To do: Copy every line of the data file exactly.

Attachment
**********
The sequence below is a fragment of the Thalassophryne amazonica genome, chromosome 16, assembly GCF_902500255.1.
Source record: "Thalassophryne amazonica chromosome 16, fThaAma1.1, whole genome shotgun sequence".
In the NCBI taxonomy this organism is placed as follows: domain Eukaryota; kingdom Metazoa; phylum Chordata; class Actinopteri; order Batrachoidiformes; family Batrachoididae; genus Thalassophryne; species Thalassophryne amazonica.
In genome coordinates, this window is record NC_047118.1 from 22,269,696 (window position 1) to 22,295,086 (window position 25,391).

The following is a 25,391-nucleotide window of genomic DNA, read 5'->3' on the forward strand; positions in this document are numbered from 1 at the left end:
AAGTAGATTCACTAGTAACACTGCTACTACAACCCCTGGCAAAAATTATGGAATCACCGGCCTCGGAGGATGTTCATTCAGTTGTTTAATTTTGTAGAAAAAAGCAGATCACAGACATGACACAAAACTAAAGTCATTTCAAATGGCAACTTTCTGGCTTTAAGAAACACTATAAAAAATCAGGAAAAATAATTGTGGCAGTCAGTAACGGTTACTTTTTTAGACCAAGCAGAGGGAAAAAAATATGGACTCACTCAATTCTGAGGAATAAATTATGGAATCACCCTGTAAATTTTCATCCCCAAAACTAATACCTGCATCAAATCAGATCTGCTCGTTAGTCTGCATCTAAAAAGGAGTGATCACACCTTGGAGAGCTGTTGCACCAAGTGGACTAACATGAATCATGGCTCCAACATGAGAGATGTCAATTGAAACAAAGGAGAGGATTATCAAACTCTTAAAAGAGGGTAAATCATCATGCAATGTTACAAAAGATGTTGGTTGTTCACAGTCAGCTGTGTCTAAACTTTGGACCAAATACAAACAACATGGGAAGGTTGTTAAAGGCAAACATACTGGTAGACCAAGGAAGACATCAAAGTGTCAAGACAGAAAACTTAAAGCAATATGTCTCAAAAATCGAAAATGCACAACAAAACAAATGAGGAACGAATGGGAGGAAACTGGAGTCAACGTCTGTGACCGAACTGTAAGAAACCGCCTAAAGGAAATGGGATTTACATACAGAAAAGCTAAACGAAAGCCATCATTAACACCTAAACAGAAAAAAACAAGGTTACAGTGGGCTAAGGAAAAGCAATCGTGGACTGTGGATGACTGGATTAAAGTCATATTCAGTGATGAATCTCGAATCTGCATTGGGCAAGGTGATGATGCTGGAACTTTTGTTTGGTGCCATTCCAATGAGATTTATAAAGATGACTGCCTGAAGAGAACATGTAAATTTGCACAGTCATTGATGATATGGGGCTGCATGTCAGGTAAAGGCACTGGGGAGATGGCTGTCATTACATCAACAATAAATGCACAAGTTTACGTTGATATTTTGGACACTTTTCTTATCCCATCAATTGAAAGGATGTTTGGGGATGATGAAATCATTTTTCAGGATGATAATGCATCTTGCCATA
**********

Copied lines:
The sequence below is a fragment of the Thalassophryne amazonica genome, chromosome 16, assembly GCF_902500255.1.
Source record: "Thalassophryne amazonica chromosome 16, fThaAma1.1, whole genome shotgun sequence".
In the NCBI taxonomy this organism is placed as follows: domain Eukaryota; kingdom Metazoa; phylum Chordata; class Actinopteri; order Batrachoidiformes; family Batrachoididae; genus Thalassophryne; species Thalassophryne amazonica.
In genome coordinates, this window is record NC_047118.1 from 22,269,696 (window position 1) to 22,295,086 (window position 25,391).

The following is a 25,391-nucleotide window of genomic DNA, read 5'->3' on the forward strand; positions in this document are numbered from 1 at the left end:
AAGTAGATTCACTAGTAACACTGCTACTACAACCCCTGGCAAAAATTATGGAATCACCGGCCTCGGAGGATGTTCATTCAGTTGTTTAATTTTGTAGAAAAAAGCAGATCACAGACATGACACAAAACTAAAGTCATTTCAAATGGCAACTTTCTGGCTTTAAGAAACACTATAAAAAATCAGGAAAAATAATTGTGGCAGTCAGTAACGGTTACTTTTTTAGACCAAGCAGAGGGAAAAAAATATGGACTCACTCAATTCTGAGGAATAAATTATGGAATCACCCTGTAAATTTTCATCCCCAAAACTAATACCTGCATCAAATCAGATCTGCTCGTTAGTCTGCATCTAAAAAGGAGTGATCACACCTTGGAGAGCTGTTGCACCAAGTGGACTAACATGAATCATGGCTCCAACATGAGAGATGTCAATTGAAACAAAGGAGAGGATTATCAAACTCTTAAAAGAGGGTAAATCATCATGCAATGTTACAAAAGATGTTGGTTGTTCACAGTCAGCTGTGTCTAAACTTTGGACCAAATACAAACAACATGGGAAGGTTGTTAAAGGCAAACATACTGGTAGACCAAGGAAGACATCAAAGTGTCAAGACAGAAAACTTAAAGCAATATGTCTCAAAAATCGAAAATGCACAACAAAACAAATGAGGAACGAATGGGAGGAAACTGGAGTCAACGTCTGTGACCGAACTGTAAGAAACCGCCTAAAGGAAATGGGATTTACATACAGAAAAGCTAAACGAAAGCCATCATTAACACCTAAACAGAAAAAAACAAGGTTACAGTGGGCTAAGGAAAAGCAATCGTGGACTGTGGATGACTGGATTAAAGTCATATTCAGTGATGAATCTCGAATCTGCATTGGGCAAGGTGATGATGCTGGAACTTTTGTTTGGTGCCATTCCAATGAGATTTATAAAGATGACTGCCTGAAGAGAACATGTAAATTTGCACAGTCATTGATGATATGGGGCTGCATGTCAGGTAAAGGCACTGGGGAGATGGCTGTCATTACATCAACAATAAATGCACAAGTTTACGTTGATATTTTGGACACTTTTCTTATCCCATCAATTGAAAGGATGTTTGGGGATGATGAAATCATTTTTCAGGATGATAATGCATCTTGCCATA